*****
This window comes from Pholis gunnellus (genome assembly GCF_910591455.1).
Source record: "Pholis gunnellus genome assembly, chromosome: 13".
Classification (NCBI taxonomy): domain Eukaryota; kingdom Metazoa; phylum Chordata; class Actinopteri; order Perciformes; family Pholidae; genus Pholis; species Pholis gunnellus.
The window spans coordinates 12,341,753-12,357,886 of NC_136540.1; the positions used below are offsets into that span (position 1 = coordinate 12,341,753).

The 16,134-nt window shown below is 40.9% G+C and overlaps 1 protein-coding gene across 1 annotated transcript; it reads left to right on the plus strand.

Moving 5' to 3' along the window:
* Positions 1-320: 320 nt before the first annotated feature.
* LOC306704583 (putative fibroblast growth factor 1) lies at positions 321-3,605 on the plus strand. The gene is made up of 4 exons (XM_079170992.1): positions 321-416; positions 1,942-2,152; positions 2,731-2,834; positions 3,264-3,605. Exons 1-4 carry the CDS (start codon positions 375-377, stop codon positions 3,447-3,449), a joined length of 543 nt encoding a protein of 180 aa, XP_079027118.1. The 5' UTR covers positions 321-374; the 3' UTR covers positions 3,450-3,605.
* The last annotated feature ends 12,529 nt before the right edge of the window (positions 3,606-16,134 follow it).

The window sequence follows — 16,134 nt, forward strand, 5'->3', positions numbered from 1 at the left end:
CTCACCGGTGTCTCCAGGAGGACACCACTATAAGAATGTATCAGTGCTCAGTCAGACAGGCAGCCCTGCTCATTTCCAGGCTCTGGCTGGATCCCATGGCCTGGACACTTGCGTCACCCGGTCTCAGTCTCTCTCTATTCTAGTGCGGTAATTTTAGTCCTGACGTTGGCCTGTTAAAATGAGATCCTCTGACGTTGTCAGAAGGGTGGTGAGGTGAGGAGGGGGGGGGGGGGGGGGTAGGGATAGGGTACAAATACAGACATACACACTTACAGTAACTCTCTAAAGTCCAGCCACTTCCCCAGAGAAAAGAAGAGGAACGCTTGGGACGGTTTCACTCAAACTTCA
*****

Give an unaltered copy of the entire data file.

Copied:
This window comes from Pholis gunnellus (genome assembly GCF_910591455.1).
Source record: "Pholis gunnellus genome assembly, chromosome: 13".
Classification (NCBI taxonomy): domain Eukaryota; kingdom Metazoa; phylum Chordata; class Actinopteri; order Perciformes; family Pholidae; genus Pholis; species Pholis gunnellus.
The window spans coordinates 12,341,753-12,357,886 of NC_136540.1; the positions used below are offsets into that span (position 1 = coordinate 12,341,753).

The 16,134-nt window shown below is 40.9% G+C and overlaps 1 protein-coding gene across 1 annotated transcript; it reads left to right on the plus strand.

Moving 5' to 3' along the window:
* Positions 1-320: 320 nt before the first annotated feature.
* LOC306704583 (putative fibroblast growth factor 1) lies at positions 321-3,605 on the plus strand. The gene is made up of 4 exons (XM_079170992.1): positions 321-416; positions 1,942-2,152; positions 2,731-2,834; positions 3,264-3,605. Exons 1-4 carry the CDS (start codon positions 375-377, stop codon positions 3,447-3,449), a joined length of 543 nt encoding a protein of 180 aa, XP_079027118.1. The 5' UTR covers positions 321-374; the 3' UTR covers positions 3,450-3,605.
* The last annotated feature ends 12,529 nt before the right edge of the window (positions 3,606-16,134 follow it).

The window sequence follows — 16,134 nt, forward strand, 5'->3', positions numbered from 1 at the left end:
CTCACCGGTGTCTCCAGGAGGACACCACTATAAGAATGTATCAGTGCTCAGTCAGACAGGCAGCCCTGCTCATTTCCAGGCTCTGGCTGGATCCCATGGCCTGGACACTTGCGTCACCCGGTCTCAGTCTCTCTCTATTCTAGTGCGGTAATTTTAGTCCTGACGTTGGCCTGTTAAAATGAGATCCTCTGACGTTGTCAGAAGGGTGGTGAGGTGAGGAGGGGGGGGGGGGGGGGGTAGGGATAGGGTACAAATACAGACATACACACTTACAGTAACTCTCTAAAGTCCAGCCACTTCCCCAGAGAAAAGAAGAGGAACGCTTGGGACGGTTTCACTCAAACTTCA